So we have to have some levels of standardization so I'm looking at the fundamentals of the business first, who they're targeting, what their service offers to look like, what their value proposition is. Just getting alignment there and then often you know I'm working typically with smaller firms so let's say under a million bucks but often like the owner or the partner is just totally overloaded and taken up. All sorts of clients work on their shoulders which is something that just can't happen if you're looking to grow your business. So certainly looking at capacity is the next thing because I often hear who I hire next when I hire this person, what should I take off my plate and it all comes down to capacity.
Capacity planning is the key to everything yet very few firms engage in it. Your capacity is your scarcest resource, we need to protect that resource and then manage it and that's not happening at most firms.
Chris: Yeah I noticed the same thing where clients are coming and into meetings and they have needs across all the board and they just want audit and tax and accounting and bookkeepers and throw in some admin support staff and then they go about it in a way of starting across everywhere and they've never done this before.
And so just like you're saying we need you've got to streamline it and I say to identify the most pressing need and you start there. And then it'll be so much easier to realize, okay so when you hire in general just onboard you got to work everything out but then you'll realize, wait a second you may not need these associates in different departments because you know they're cross-trained and they can assist right and so yeah if you're all scattered and everything's not organized then it could get really messy. So I always say just start to pinpoint what's your most pressing need and you build from there right and then it's always a combination where identify the strengths of the onshore team and identify the strengths of trying to build out an offshore team.
Ryan: Yeah I would certainly agree with that.
Chris: I know you don't have much experience working with offshore staff but in how the model that you're in and us being remote workers. I mean what are your thoughts on going forward with this whole concept and how it can help today's accounting firms.
Ryan: So I started my firm in 2013 sold it in 2018 and certainly offshoring has only picked up steam since then and it was something near the tail end of when I was leaving my firm that I started looking into a little bit more seriously and I have no doubt that I would probably have had some kind of an offshore team in my firm if I was running one today.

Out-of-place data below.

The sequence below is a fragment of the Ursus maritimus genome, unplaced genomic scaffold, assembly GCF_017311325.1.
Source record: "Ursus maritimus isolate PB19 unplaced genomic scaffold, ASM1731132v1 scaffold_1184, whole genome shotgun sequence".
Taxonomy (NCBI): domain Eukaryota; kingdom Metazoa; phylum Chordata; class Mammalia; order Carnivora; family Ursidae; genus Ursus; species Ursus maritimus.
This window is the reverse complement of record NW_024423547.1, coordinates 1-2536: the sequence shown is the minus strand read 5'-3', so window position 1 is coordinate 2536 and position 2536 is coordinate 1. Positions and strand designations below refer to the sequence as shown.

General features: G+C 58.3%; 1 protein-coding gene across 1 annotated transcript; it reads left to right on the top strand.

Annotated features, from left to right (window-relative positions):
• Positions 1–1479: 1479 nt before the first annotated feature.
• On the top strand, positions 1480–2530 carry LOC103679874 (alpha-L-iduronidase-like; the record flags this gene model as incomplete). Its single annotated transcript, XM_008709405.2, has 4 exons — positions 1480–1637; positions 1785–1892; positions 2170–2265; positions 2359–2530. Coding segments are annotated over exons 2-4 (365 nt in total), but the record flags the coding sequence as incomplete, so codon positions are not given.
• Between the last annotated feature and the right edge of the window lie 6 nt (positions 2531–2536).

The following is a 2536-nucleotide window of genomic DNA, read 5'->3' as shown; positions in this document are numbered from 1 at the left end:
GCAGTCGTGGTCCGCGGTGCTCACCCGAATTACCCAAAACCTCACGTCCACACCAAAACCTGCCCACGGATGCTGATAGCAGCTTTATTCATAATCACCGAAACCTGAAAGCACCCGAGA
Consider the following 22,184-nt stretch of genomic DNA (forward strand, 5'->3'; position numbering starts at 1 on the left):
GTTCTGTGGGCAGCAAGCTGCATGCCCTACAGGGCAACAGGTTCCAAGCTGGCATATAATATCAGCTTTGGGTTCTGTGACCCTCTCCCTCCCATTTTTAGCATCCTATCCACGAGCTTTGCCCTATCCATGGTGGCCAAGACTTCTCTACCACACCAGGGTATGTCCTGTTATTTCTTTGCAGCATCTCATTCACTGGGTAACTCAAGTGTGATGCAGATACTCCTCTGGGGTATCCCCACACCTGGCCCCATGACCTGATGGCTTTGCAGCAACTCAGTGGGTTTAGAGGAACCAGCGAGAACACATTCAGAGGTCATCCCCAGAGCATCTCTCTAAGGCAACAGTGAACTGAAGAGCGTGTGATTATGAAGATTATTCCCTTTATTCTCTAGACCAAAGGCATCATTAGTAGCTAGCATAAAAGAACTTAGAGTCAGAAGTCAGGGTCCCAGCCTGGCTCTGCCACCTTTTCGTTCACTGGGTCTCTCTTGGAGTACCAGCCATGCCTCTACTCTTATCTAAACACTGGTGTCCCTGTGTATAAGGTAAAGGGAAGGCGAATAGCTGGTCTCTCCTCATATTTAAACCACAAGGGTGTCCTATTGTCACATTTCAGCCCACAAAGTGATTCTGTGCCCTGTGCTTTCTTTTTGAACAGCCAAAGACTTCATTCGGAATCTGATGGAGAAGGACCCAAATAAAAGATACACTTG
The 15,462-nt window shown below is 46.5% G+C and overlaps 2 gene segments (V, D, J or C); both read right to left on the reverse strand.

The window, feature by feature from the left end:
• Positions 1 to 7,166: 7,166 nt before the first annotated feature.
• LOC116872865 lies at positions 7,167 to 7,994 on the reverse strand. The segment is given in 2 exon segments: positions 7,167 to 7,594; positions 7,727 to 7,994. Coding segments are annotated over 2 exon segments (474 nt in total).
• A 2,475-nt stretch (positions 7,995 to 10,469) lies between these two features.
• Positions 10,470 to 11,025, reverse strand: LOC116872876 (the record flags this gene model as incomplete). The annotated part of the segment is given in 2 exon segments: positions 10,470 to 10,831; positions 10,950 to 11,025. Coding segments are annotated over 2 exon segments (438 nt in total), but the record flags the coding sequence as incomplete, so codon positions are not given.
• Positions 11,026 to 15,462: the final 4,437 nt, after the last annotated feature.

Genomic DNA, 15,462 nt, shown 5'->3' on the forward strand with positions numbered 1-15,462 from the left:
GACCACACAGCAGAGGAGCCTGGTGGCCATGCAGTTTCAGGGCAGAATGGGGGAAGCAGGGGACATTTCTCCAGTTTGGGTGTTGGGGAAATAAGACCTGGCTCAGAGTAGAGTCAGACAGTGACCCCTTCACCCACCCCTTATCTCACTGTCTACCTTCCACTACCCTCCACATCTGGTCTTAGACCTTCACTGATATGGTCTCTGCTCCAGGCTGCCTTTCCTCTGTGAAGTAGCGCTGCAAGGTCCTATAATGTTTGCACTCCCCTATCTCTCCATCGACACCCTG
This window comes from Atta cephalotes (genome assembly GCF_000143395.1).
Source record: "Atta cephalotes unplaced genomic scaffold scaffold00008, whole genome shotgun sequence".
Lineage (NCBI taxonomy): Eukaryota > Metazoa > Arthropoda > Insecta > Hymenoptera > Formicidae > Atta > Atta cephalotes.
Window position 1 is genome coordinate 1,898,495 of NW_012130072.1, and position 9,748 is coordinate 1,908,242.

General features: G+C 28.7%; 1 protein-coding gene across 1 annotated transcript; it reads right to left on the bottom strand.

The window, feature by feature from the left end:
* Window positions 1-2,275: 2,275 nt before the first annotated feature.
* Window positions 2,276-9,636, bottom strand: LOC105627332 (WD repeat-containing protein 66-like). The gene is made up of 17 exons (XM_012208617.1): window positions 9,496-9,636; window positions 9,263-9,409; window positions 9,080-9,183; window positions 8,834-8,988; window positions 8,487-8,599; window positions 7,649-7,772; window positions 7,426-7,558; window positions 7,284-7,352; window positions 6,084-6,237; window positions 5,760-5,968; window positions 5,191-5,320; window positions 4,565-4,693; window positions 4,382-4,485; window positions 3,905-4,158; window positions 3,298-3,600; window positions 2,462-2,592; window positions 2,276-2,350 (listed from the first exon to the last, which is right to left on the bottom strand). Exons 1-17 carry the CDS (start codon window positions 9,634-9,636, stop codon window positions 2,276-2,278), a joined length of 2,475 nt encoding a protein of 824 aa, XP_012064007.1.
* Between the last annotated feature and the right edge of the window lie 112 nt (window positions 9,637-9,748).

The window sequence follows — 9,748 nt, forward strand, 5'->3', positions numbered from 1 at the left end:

So I have a virtual assistant currently with a future firm, she's offshore so I'll probably be building out more resources offshore specifically for my future firm company. So I feel very good about it, we're utilizing resources in different parts of the world. It's very hard to find those resources. One of my biggest challenges, when I was running a firm, was finding people, and it's been like that forever so why don't we widen the pool of people.
When I started my firm one of the benefits was that I was a virtual model early on in that space. I was able to hire people across the country so that was a big win but that gap is now narrowed because everybody's working like that now. And that was a huge selling point before, like even hiring team members from a remote fashion.
Now that's not a selling point anymore so we need to just maintain our competitiveness and I think offshoring is one of those ways that you can do so.
Chris: Spot on! When I went into this position myself four years ago, I specifically went into it because I wanted to work remote and then I realized after some interviews that it's my office is pretty far it's in India, I mean we're headquartered here in America but the day-to-day interactions would be myself and a computer and all the technology out there and it wasn't easy.
I thought I could get it on everything. I've been running for a few weeks, No. It took about six-seven months to really hone in and realize discipline structure, how to separate breaks and designing a workspace all that.
And so are you seeing a lot of firms have a hybrid office or they are all back in the office or they've gone remote. How do you feel, how comfortable they are in working in that type of environment?